Nuns at the Heart of the Preaching Family
S. Claire Marie de Jesus Rolf OP

An excerpt from a talk given at the Prioresses' meeting in Prague, Czech Republic.

We are enjoying trying to communicate in different languages, so I would like to begin with a little French lesson. The English word “Preacher” is “Precheur” in French. My mother language is English and when I first met Dominicans, while visiting France, I was just starting to learn French. When I first heard the name of the Order I understood it to be “the Order of ‘pecheurs’” My English ear could not yet hear that French “r”’. Pecheurs means “sinners” so, I had understood that this was the “Order of Sinners”. I was quick to realise my mistake and laugh at it but, I’ve always thought that there was a great deal of truth to it. I find it wonderful to be a part of an Order of Sinners who have personally discovered, and therefore preach, Gods’ mercy!

With time, I learned that the “Order of ‘Pecheurs’ (Sinners)” had a special veneration for Mary Magdalene, this woman of desire, who anointed the feet of Jesus with precious perfume: “her sins were forgiven for she loved much.” Even if there is some controversy among Scripture scholars about the identity of this woman in the various gospels, this woman, whoever she was, if she is anything like me, was, indeed, a sinner and knew the mercy of God. This was another reason for me to feel at home. The figure of Mary Magdalene has always touched me and awakened my contemplative heart. I sensed that I was being called as a Dominican nun “to sit like Mary Magdalene at the feet of Jesus and listen to His words” LCM§III. I was curious to discover how those who “make of their house, and especially of their heart, a place of silence” (LCM 46§2), could call themselves Preachers.

Where I came from, in day to day life the word “preach” had negative connotations. To preach at someone was to take a position of superiority and tell others what to think, what to believe or how to act. In church circles it meant to stand up at the pulpit and give a sermon.

How could I call myself a Preacher? I am not naturally a person of many words… in fact, as a child I suffered a disability that made expressing myself difficult. Talking in front of people was not my strength, (but “here I am Lord” for the love of my sisters and of our Order).
When my missionary heart learned that St. Thérèse of Lisieux was called the patron of missionaries, I was confirmed in my belief that there was a mysterious link between prayer and effective preaching. It dawned on me that a life of contemplative prayer could possibly be the most effective way that I had to be useful to a world that I so loved. For me this mysterious link is about “communion”. As the cry in the desert of the preacher, John the Baptist was preceded by the silence of Zachary, so my silence and prayer can mysteriously precede and accompany the preaching of others. Prayer is a work of mercy. It is apostolic. It is a labour of love with the intention of being effective “for the salvation of souls” (F.C.O §II).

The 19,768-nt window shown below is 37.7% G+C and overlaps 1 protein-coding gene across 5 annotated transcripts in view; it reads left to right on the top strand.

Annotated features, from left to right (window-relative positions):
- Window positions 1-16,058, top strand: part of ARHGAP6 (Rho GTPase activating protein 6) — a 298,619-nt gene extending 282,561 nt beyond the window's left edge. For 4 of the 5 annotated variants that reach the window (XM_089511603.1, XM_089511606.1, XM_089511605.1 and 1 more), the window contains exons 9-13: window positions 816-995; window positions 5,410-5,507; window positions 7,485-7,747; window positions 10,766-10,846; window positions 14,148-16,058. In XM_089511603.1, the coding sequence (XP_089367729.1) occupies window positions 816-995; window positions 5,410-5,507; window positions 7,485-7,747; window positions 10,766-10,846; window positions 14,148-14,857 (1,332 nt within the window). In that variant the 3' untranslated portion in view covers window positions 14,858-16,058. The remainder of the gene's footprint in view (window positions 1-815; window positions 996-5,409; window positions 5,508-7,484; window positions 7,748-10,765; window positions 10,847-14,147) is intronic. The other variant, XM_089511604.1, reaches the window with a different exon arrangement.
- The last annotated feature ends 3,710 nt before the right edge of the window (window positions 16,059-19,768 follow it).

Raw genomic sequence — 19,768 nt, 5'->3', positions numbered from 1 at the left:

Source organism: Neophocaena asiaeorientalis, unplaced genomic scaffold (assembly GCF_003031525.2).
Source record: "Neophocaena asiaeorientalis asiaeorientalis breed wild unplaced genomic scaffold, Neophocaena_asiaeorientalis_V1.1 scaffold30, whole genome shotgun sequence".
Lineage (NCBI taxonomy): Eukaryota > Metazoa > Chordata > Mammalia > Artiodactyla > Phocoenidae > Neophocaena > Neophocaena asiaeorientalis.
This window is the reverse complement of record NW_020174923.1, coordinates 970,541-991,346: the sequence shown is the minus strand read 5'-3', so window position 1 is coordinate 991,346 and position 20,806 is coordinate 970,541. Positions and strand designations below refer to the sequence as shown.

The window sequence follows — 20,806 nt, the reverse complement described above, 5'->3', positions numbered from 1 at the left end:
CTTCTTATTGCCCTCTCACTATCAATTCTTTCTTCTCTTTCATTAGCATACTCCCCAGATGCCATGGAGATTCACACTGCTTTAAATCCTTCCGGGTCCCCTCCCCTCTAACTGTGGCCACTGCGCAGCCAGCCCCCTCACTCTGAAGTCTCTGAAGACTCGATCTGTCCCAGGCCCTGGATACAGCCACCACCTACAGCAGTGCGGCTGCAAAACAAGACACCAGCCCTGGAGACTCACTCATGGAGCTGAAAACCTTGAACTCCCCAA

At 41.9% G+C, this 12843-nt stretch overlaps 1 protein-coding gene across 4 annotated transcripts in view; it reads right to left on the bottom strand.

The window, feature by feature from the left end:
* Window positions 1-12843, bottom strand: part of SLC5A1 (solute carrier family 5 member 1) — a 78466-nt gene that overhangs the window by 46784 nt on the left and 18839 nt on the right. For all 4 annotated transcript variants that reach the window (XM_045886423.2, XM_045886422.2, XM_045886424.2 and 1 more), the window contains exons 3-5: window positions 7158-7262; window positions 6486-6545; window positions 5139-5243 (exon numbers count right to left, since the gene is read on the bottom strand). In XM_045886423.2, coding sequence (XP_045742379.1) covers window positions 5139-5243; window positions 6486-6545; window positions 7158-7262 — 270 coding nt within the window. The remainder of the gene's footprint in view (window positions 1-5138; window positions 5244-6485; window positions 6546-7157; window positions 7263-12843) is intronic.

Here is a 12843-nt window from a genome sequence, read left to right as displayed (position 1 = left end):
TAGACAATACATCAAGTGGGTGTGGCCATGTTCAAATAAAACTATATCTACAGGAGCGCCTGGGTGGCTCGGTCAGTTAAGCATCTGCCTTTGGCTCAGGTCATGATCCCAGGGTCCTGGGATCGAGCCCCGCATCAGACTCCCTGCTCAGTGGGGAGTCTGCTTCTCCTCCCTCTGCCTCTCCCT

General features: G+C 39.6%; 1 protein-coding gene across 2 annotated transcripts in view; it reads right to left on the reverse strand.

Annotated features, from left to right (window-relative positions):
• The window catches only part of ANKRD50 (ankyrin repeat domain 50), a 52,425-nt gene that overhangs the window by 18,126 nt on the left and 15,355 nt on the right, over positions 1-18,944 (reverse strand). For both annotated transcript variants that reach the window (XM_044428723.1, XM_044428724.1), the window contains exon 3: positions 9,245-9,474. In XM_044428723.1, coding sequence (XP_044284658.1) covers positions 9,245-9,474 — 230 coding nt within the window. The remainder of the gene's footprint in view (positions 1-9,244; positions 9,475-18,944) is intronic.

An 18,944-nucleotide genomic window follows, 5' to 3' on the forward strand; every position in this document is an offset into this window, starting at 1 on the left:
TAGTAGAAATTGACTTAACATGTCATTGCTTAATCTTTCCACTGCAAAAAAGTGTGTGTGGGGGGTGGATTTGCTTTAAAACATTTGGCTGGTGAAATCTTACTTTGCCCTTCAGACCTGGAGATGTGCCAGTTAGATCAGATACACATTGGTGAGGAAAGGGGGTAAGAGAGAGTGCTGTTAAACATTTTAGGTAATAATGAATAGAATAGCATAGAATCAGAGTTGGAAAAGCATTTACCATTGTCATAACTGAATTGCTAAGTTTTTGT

Yes, I believe that the nuns have a vital and mysterious place in the heart of the Order. This place can be compared to the mystery of Mary who is at the origin and in the heart of the church. What was the place of Mary? She didn’t say much but what would the life of Jesus or the Church, be without her? She was present, receiving, believing, interceding, and holding in her heart all that she witnessed. She contemplated. She questioned. She tried to fathom the mystery of the incarnation. Mary was present, lovingly present, from the crèche to the cross. She was also there in the upper room with the disciples at Pentecost attracting the Holy Spirit upon the disciples. Dominican contemplative nuns are this loving presence at the heart of the Order of Preachers. Their faithful abiding in love contributes to the fruitfulness of the Dominican preaching mission. As St. Therese of Lisieux said: “in the heart of the church we shall be love”. Our place in the heart of the Preaching Family is really a question of love, crazy love.
We have to admit that, to “the world” (and to some Dominicans), the contemplative nuns’ vocation appears to be a bit crazy. It could be compared to the folly of St. Mary Magdalene wasting all that expensive perfume. Our lives, which are far more precious than perfume, are poured out in gratuitous love. Our lives provoke questions; they are a sign … a preaching. If God does not exist then it is complete folly, but, if you believe that God exists and if you believe in the power of prayer, then there is wisdom. , (“what is folly to men is wisdom for God” Cor 1:25). Our lives not only preach to the world the existence of God, but they say that God can sustain a human heart. He can be our source. He is enough. He is that priceless treasure for which we sell all. He is the essential. He is not only our destiny in heaven but also our joy in this present life. As our sister Catherine of Siena says, “All the way to heaven is heaven because He is the way.”
Yes we are preachers by our very lives.
You can read the rest of Sr. Claire Marie's talk here.
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